By John O'Donovan
The French Open is the most unpredictable of the four Grand Slam events on the women’s calendar, with six different winners in the last six competitions.
Indeed, the top seed has not won the event since Justine Henin prevailed in 2007.
It marks the culmination of a gruelling clay court season and many players believe it is the toughest Slam to win because of the mental and physical challenges the red surface throws up over the two weeks.
Serena Williams is the warm favourite for the tournament. The world number one has been in stunning form this season, winning the last four tournaments in a row, three of which have been on clay.
Her victory in Rome last week was her 51st career title and it ensured she remains the oldest ever world number one. En route to those four titles, she has twice beaten world number two Maria Sharapova, as well as Victoria Azarenka, the third best player in the world.
Williams is also currently enjoying a career-best 24-match winning streak (including two Fed Cup matches), and is playing exceptional tennis. Incredibly, she has only suffered three losses in the last year and has won 10 of the 13 tournaments she has played in during that period.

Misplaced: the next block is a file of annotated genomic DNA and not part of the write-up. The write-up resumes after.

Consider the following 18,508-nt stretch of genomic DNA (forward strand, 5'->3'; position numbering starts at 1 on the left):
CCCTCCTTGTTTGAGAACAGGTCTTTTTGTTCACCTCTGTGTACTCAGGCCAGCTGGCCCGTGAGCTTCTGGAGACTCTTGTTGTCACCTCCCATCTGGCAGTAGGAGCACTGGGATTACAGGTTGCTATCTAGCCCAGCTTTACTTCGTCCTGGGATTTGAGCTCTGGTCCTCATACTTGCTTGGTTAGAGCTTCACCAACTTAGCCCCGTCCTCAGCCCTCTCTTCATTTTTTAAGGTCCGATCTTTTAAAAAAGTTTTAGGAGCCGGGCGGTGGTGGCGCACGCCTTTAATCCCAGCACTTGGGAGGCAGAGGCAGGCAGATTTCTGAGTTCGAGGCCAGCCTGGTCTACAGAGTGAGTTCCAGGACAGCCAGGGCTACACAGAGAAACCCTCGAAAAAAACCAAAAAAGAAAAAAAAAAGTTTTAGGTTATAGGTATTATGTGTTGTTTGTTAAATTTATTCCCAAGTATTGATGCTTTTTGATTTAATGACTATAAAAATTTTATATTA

One of these tournaments was her gold medal performance in the London 2012 Olympics where she dropped just 17 games in total and produced arguably the greatest display of tennis ever seen from a female player.
With such an array of stats, one may wonder why this tournament should not be a foregone conclusion.
For starters, Williams has always struggled in the French Open. She has only won the title once (in 2002 on her way to completing the ‘Serena Slam’) as opposed to every other Grand Slam event which she has won at least four times.
Indeed, she has not even reached the last four in Roland Garros since 2004.
In 2012 she was in a similarly good vein of form coming into the competition having not lost on clay for almost two years (she missed the 2011 French Open through injury).
She then proceeded to lose in the first round of a Grand Slam for the first time in her illustrious career, defeated by Virginie Razzano, ranked 111.
Williams was also red hot favourite to win the Australian Open in January of this year but suffered a shock quarter-final defeat to Sloane Stephens. Her patchy history in the French Open is what her opponents will cling to in the face of her awesome displays of tennis this year.
If Serena does slip up, the defending champion Sharapova will be hoping to take advantage.
She had to withdraw from the Rome Masters last week at the quarter-final stage due to a virus and a week before that she was overwhelmed by Williams in the final of the Madrid Masters.
Should she have to face the American she has very little chance of victory as she has not beaten her since 2004 and her career record stands at just two wins from 15 encounters. If she does not have to play Williams however, she has a great chance of winning the tournament.
She has won two competitions this year including one on indoor clay. She has also developed a liking for clay, a surface she once described as making her feel “like a cow on ice.”